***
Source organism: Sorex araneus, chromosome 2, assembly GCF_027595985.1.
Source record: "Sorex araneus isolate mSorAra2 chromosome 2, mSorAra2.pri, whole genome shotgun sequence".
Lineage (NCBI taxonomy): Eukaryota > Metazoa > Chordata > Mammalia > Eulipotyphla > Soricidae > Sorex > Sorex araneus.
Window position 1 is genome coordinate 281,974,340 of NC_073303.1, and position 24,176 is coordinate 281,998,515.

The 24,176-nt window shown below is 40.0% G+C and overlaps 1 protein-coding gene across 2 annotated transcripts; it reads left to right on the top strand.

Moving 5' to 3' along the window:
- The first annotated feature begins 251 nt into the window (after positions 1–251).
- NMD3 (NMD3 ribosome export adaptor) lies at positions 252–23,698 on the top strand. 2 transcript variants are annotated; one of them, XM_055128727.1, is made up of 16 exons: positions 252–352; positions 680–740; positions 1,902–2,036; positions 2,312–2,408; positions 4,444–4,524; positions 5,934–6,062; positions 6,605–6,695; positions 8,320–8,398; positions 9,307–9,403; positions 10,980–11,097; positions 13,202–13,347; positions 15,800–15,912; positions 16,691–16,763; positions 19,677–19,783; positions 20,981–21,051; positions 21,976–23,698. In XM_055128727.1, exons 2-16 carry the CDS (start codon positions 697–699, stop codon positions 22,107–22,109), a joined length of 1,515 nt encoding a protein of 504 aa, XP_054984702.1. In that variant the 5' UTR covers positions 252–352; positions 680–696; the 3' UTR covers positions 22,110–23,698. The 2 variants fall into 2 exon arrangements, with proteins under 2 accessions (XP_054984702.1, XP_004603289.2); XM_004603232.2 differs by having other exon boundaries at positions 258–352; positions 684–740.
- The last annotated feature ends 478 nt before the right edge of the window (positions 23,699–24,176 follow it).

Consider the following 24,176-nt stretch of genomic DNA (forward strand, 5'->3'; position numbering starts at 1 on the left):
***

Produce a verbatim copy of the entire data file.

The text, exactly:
Source organism: Sorex araneus, chromosome 2, assembly GCF_027595985.1.
Source record: "Sorex araneus isolate mSorAra2 chromosome 2, mSorAra2.pri, whole genome shotgun sequence".
Lineage (NCBI taxonomy): Eukaryota > Metazoa > Chordata > Mammalia > Eulipotyphla > Soricidae > Sorex > Sorex araneus.
Window position 1 is genome coordinate 281,974,340 of NC_073303.1, and position 24,176 is coordinate 281,998,515.

The 24,176-nt window shown below is 40.0% G+C and overlaps 1 protein-coding gene across 2 annotated transcripts; it reads left to right on the top strand.

Moving 5' to 3' along the window:
- The first annotated feature begins 251 nt into the window (after positions 1–251).
- NMD3 (NMD3 ribosome export adaptor) lies at positions 252–23,698 on the top strand. 2 transcript variants are annotated; one of them, XM_055128727.1, is made up of 16 exons: positions 252–352; positions 680–740; positions 1,902–2,036; positions 2,312–2,408; positions 4,444–4,524; positions 5,934–6,062; positions 6,605–6,695; positions 8,320–8,398; positions 9,307–9,403; positions 10,980–11,097; positions 13,202–13,347; positions 15,800–15,912; positions 16,691–16,763; positions 19,677–19,783; positions 20,981–21,051; positions 21,976–23,698. In XM_055128727.1, exons 2-16 carry the CDS (start codon positions 697–699, stop codon positions 22,107–22,109), a joined length of 1,515 nt encoding a protein of 504 aa, XP_054984702.1. In that variant the 5' UTR covers positions 252–352; positions 680–696; the 3' UTR covers positions 22,110–23,698. The 2 variants fall into 2 exon arrangements, with proteins under 2 accessions (XP_054984702.1, XP_004603289.2); XM_004603232.2 differs by having other exon boundaries at positions 258–352; positions 684–740.
- The last annotated feature ends 478 nt before the right edge of the window (positions 23,699–24,176 follow it).

Consider the following 24,176-nt stretch of genomic DNA (forward strand, 5'->3'; position numbering starts at 1 on the left):